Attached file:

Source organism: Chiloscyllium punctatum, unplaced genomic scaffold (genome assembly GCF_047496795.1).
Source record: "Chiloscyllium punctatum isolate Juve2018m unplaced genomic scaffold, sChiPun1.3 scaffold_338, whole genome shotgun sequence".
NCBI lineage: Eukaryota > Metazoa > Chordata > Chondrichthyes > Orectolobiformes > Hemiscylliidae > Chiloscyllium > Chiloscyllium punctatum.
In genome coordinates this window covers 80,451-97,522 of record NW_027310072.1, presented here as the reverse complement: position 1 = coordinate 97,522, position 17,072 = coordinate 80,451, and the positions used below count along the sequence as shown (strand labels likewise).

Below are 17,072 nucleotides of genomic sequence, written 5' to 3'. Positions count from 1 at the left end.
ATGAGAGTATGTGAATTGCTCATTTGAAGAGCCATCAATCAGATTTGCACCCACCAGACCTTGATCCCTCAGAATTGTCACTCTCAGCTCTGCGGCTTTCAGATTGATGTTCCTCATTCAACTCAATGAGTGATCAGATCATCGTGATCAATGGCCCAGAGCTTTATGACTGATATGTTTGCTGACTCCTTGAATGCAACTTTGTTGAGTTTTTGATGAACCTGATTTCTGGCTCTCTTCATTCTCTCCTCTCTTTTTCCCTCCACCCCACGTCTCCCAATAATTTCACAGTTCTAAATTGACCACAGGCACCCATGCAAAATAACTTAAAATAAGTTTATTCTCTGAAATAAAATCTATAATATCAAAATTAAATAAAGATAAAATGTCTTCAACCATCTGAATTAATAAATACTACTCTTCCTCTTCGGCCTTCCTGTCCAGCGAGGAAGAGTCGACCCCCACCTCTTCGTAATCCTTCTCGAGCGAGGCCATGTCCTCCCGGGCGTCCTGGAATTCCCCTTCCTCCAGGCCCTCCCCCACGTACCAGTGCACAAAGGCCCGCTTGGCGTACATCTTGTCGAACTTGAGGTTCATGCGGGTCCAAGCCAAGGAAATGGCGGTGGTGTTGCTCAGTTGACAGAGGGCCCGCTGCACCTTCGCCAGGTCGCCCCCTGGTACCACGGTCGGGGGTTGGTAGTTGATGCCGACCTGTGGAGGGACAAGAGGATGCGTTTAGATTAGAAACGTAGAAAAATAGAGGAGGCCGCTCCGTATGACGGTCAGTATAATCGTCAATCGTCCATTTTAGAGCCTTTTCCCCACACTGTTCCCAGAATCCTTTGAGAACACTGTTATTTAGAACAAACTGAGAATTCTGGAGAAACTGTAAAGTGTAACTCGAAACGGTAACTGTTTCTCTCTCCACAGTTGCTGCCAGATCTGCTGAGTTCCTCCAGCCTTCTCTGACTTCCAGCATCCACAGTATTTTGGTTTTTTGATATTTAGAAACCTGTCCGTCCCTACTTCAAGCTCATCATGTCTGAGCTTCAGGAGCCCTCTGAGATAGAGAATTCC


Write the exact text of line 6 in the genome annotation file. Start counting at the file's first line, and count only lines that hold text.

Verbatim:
ATGAGAGTATGTGAATTGCTCATTTGAAGAGCCATCAATCAGATTTGCACCCACCAGACCTTGATCCCTCAGAATTGTCACTCTCAGCTCTGCGGCTTTCAGATTGATGTTCCTCATTCAACTCAATGAGTGATCAGATCATCGTGATCAATGGCCCAGAGCTTTATGACTGATATGTTTGCTGACTCCTTGAATGCAACTTTGTTGAGTTTTTGATGAACCTGATTTCTGGCTCTCTTCATTCTCTCCTCTCTTTTTCCCTCCACCCCACGTCTCCCAATAATTTCACAGTTCTAAATTGACCACAGGCACCCATGCAAAATAACTTAAAATAAGTTTATTCTCTGAAATAAAATCTATAATATCAAAATTAAATAAAGATAAAATGTCTTCAACCATCTGAATTAATAAATACTACTCTTCCTCTTCGGCCTTCCTGTCCAGCGAGGAAGAGTCGACCCCCACCTCTTCGTAATCCTTCTCGAGCGAGGCCATGTCCTCCCGGGCGTCCTGGAATTCCCCTTCCTCCAGGCCCTCCCCCACGTACCAGTGCACAAAGGCCCGCTTGGCGTACATCTTGTCGAACTTGAGGTTCATGCGGGTCCAAGCCAAGGAAATGGCGGTGGTGTTGCTCAGTTGACAGAGGGCCCGCTGCACCTTCGCCAGGTCGCCCCCTGGTACCACGGTCGGGGGTTGGTAGTTGATGCCGACCTGTGGAGGGACAAGAGGATGCGTTTAGATTAGAAACGTAGAAAAATAGAGGAGGCCGCTCCGTATGACGGTCAGTATAATCGTCAATCGTCCATTTTAGAGCCTTTTCCCCACACTGTTCCCAGAATCCTTTGAGAACACTGTTATTTAGAACAAACTGAGAATTCTGGAGAAACTGTAAAGTGTAACTCGAAACGGTAACTGTTTCTCTCTCCACAGTTGCTGCCAGATCTGCTGAGTTCCTCCAGCCTTCTCTGACTTCCAGCATCCACAGTATTTTGGTTTTTTGATATTTAGAAACCTGTCCGTCCCTACTTCAAGCTCATCATGTCTGAGCTTCAGGAGCCCTCTGAGATAGAGAATTCC